It is now nearly eighty years since the morning of February 9, 1909, when I was hired for $3.50 a week - apologetically called "lunch money" - as a cub reporter on the Pittsburgh Leader. Apprenticeship under City Editor Houston Eagle and his assistant, Harold Thirlkeld, prepared me for the journey to New York, considered by Americans if not all Europeans the capital of world journalism, then London, Paris, the press department of General Pershing's army, a decade with the Chicago Tribune Foreign News Service with Berlin to Baghdad as my field, and then five decades of writing books and publishing magazine articles and a weekly newsletter, all in whole or part a criticism of the press.
Nineteen hundred and nine probably marked the peak of the great muckraking era, which was dominated by Lincoln Steffens, Ida Tarbell, Ray Stannard Baker and Will Irwin. Irwin in 1911 published the first series of articles in America criticizing, even exposing, the newspapers of his time. In 1920, Upton Sinclair, an outsider to journalism, wrote The Brass Check, the first book exposing the press. It was this book, plus a friendship with the author lasting many years, that influenced me and the books I wrote on the press, beginning in the 1930's.
The last years of that decade internationally witnessed one of the most outrageous newspaper campaigns of falsehood in modern history; it influenced the leaders of many governments, notably Britain, France and the United States, and it resulted in the destruction of the liberal, democratic Republic of Spain. Only one head of state of the time, Franklin Delano Roosevelt, had the courage, later, to admit his own error. For me that decade also witnessed the success of the major advertising agencies of Madison Avenue in destroying the integrity of the proposed first popular illustrated American weekly "one step left of center." It was to have had two press columns by me, one reporting suppressed news, one of press criticism; and it was to have supported liberal causes such as the Spanish Republic against Naziism and Fascism. But Madison Avenue said "No."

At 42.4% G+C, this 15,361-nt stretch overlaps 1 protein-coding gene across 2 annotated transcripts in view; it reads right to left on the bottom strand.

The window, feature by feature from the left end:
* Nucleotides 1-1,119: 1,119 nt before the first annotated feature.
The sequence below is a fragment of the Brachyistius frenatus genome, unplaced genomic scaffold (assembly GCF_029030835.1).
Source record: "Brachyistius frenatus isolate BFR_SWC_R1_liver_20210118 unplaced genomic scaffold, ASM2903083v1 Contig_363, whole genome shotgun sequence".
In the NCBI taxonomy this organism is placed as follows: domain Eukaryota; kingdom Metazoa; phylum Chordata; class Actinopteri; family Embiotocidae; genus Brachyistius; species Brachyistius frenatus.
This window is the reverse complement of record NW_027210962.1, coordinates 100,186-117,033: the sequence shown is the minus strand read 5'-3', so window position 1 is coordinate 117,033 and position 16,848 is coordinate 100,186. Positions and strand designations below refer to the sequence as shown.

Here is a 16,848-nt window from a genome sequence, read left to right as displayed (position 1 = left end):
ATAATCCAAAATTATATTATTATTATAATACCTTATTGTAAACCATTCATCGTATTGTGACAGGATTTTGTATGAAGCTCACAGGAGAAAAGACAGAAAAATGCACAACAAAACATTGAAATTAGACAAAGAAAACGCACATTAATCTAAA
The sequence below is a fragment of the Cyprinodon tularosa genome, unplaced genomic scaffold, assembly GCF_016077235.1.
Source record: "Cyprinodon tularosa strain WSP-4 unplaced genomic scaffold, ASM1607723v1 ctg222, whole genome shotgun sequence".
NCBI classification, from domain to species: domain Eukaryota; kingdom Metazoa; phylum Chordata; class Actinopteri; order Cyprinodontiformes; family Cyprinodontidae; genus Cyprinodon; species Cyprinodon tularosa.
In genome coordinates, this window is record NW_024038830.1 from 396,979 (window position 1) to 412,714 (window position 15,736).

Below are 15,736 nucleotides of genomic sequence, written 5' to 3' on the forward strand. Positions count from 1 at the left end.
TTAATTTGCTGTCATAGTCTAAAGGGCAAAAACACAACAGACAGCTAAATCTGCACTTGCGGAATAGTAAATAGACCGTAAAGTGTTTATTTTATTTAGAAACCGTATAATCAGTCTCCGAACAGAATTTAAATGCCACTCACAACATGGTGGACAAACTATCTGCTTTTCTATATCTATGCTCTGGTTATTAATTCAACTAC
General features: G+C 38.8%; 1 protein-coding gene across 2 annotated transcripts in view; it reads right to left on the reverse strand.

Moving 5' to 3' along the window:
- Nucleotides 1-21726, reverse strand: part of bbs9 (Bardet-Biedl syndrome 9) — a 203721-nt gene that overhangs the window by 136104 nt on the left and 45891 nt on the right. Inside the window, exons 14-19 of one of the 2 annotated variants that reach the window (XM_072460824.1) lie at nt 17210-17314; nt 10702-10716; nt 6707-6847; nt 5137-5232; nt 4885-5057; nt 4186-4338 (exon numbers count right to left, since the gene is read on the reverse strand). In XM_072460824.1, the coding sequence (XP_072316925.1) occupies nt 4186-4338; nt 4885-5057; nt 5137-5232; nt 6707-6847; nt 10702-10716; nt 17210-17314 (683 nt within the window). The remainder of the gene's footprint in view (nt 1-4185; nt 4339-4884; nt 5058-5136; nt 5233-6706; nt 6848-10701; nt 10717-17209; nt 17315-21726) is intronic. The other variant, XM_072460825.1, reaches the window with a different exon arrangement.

The failure of this magazine, of which I was the only "working" editor, was directly responsible for my starting the newsletter In fact in 1940, then totally boycotted by the media, now recognized as the first publication in America, probably in the world, devoted entirely to press criticism.
In 1950 In fact was red-baited to death by the McCarthyites, who rode top saddle in the nation's press in those days. The Senator had been exposed as a crook, but exposes by the Madison Capital Times, In fact, and liberal but small-circulation weeklies were ineffective. McCarthy, despite great press support, finally virtually defeated himself.
In the 1960s and notably in the 1970s, it seems to me, a change so gradual it escaped the notice of both its friends and critics at the time came over the great all-powerful American press, so that probably for the first time in the two-hundred-year history of the Republic it began to serve one of the Constitutional objectives for which the nation was founded - the general welfare of the American people. The name "Watergate" means many things to many people. For me it means not merely the work of two Washington Post investigative reporters in unearthing a scandal that destroyed (or should have destroyed) a crook who happened to be President, but the commitment of that paper as well as the influential New York Times, the Los Angeles Times and many others to the purpose for which all papers are supposedly dedicated, namely, to publish all the news.
Not that ideal utopian journalism has arrived. But we have come a long way from Will Irwin's 1920, ladies and gentlemen! Watergate is an imaginary pennant flying over an imaginary institution called "freedom of the press," a phrase that means, or should mean, not only the right of the owners to publish without government control or Moron Majority censorship, but the right of the buyer of a paper to read hitherto suppressed news, such as the Federal Trade Commission fraud orders against bad medicine, bad automobiles and cancer-causing cigarets.
"I am a firm believer in the people," said Mr. Lincoln; "if given the truth, they can be depended upon to meet any national crisis. The great point is to bring them the real facts."
This reporter believes that the time has come for him to conclude his job with a personal anecdotal-historical review of his past seventy-seven years - not another criticism of the press but the "human-interest story," sometimes the "inside" story, sometimes a correction of the falsifications of history-in-the-making as witnessed by the writer, sometimes just Mr. Lincoln's "real facts" about people who have made history, as well as the front page - the noted, the notorious and, unfortunately, encounters with at least three of the leading SOBs of our time.